Shots for the season
Influenza vaccine expected to be a better match for predicted strains.
There’s no season quite like flu season. While most people don’t care for shots, nobody wants to be sick from the flu.
Organizations like the Centers for Disease Control and Prevention (CDC), the World Health Organization (WHO) and the U.S. Food and Drug Administration (FDA) recommend that everyone get an annual flu vaccination, the reasoning being, the viruses that cause influenza change from year to year.
According to the American Academy of Allergy Asthma and Immunology (AAAAI), the WHO and FDA make recommendations in February about which influenza virus strains will be included in the fall vaccination.
The specific strains that go into each vaccine are chosen in an effort to match the most common viruses occurring around the world. Sometimes, the virus can change in the period of time it takes to create a vaccine, making the flu shot less effective, which is what happened in 2015.
Statistics from AAAAI show each year that nearly 300,000 people are hospitalized and more than 20,000 die due to the flu. Many people avoid getting vaccinated, afraid they’ll catch the flu from the shot. But the CDC says the viruses used in the vaccine are killed or altered in a way that prevents them from actually causing illness.
According to the CDC, all of the 2015-2016 influenza vaccine is made to protect against the following three viruses:
- + an A/California/7/2009
- + an A/Switzerland/9715293/2013
- + a B/Phuket/3073/2013-like virus.
(This is a B/Yamagata lineage virus)
Some of the 2015-2016 flu vaccine is quadrivalent (four-component) vaccine which protects against an additional B virus (B/Brisbane/60/2008-like virus). Vaccines that protect against three viruses are called trivalent vaccines. All high-dose vaccines currently available are trivalent.
A number of different private sector vaccine manufacturers produce the flu vaccine for use in the United States. Different routes of administration are available for flu vaccines, including intramuscular, intradermal, jet injector and nasal spray vaccine.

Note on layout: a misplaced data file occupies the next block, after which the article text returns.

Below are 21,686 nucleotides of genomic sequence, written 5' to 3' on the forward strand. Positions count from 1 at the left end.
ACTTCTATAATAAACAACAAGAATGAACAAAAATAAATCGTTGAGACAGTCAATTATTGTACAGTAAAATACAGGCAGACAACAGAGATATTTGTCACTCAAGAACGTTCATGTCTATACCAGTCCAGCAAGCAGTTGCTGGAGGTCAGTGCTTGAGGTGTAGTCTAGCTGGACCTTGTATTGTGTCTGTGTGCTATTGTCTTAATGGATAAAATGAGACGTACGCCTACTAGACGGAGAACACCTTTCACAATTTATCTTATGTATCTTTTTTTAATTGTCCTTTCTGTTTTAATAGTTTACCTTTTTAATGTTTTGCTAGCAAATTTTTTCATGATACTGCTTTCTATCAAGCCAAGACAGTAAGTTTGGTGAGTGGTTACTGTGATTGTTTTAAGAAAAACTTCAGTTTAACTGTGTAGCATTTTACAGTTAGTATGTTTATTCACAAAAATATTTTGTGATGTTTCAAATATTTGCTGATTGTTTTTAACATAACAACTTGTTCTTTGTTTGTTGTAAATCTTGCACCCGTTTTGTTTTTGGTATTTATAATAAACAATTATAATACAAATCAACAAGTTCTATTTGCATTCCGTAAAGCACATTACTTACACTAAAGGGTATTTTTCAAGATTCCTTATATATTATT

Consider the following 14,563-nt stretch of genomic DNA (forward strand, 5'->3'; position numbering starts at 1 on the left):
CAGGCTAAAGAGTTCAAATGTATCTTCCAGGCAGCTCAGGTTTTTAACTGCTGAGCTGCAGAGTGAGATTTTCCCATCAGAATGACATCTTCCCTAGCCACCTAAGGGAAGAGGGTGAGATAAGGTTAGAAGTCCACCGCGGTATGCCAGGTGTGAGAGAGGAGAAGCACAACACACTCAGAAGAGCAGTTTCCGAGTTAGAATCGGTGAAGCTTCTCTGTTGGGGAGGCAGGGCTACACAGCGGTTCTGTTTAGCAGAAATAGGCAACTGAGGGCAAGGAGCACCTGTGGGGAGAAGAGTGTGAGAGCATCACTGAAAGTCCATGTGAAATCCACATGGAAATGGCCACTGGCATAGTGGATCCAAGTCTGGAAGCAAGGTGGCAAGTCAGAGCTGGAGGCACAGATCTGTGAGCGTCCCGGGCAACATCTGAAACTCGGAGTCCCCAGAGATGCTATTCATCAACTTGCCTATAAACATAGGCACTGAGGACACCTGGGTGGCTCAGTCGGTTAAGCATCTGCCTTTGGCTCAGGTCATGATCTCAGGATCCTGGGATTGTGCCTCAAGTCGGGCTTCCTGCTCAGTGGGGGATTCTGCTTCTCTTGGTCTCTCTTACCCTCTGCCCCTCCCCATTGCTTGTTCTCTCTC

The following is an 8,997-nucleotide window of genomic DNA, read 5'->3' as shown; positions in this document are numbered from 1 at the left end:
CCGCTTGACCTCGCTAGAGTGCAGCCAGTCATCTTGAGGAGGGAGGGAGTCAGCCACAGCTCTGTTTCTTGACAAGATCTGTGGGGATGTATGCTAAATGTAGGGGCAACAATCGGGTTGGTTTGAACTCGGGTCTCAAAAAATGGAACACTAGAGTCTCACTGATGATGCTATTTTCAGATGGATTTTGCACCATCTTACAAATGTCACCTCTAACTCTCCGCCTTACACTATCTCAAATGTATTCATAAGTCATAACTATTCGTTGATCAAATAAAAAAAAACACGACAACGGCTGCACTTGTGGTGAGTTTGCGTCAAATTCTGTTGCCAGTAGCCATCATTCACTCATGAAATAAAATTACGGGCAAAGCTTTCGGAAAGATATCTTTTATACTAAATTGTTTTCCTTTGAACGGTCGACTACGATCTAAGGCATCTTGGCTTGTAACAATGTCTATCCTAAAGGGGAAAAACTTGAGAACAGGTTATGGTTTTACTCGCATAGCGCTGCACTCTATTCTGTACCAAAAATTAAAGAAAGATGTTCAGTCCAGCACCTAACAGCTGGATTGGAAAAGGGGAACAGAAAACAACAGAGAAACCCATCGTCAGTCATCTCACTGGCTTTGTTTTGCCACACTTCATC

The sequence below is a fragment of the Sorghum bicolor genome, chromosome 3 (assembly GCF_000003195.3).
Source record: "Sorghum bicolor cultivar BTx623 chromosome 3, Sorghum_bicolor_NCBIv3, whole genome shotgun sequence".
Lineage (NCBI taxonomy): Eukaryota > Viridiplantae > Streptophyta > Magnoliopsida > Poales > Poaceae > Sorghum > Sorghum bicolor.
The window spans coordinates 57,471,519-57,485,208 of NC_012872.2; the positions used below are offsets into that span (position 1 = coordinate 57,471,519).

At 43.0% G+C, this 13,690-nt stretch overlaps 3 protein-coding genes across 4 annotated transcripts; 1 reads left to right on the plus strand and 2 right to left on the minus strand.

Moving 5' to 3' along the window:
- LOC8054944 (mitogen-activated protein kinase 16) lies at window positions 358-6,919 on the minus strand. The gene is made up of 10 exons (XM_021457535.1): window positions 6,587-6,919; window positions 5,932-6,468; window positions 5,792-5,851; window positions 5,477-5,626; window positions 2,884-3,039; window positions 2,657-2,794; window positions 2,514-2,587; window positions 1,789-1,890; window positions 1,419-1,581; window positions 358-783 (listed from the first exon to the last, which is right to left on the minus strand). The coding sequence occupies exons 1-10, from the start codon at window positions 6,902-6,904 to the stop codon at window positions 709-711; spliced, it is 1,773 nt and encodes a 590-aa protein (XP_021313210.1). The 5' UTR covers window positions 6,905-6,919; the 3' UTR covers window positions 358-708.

- + Intramuscular (IM) vaccines are available in
both trivalent and quadrivalent formulations
- + For people who are 18 through 64 years old,
a jet injector can be used for delivery of one
particular trivalent flu vaccine
- + Nasal spray vaccines are quadrivalent
In addition to getting a seasonal flu vaccine, you can take everyday preventive actions, like staying away from sick people and washing your hands to reduce the spread of germs. If you have flu-like symptoms (body aches, fever), it’s recommended you stay home from work or school to prevent spreading flu to others.
Children younger than 6 months are at higher risk of serious flu complications but are too young to get a flu vaccine. Because of this, safeguarding them from flu is especially important. If you live with or care for an infant younger than 6 months of age, you should get a flu vaccine to help protect them from infection.
Talk to your doctor or Sam’s Club Pharmacist about vaccination availability and take an active role in protecting you and your family from infection this season.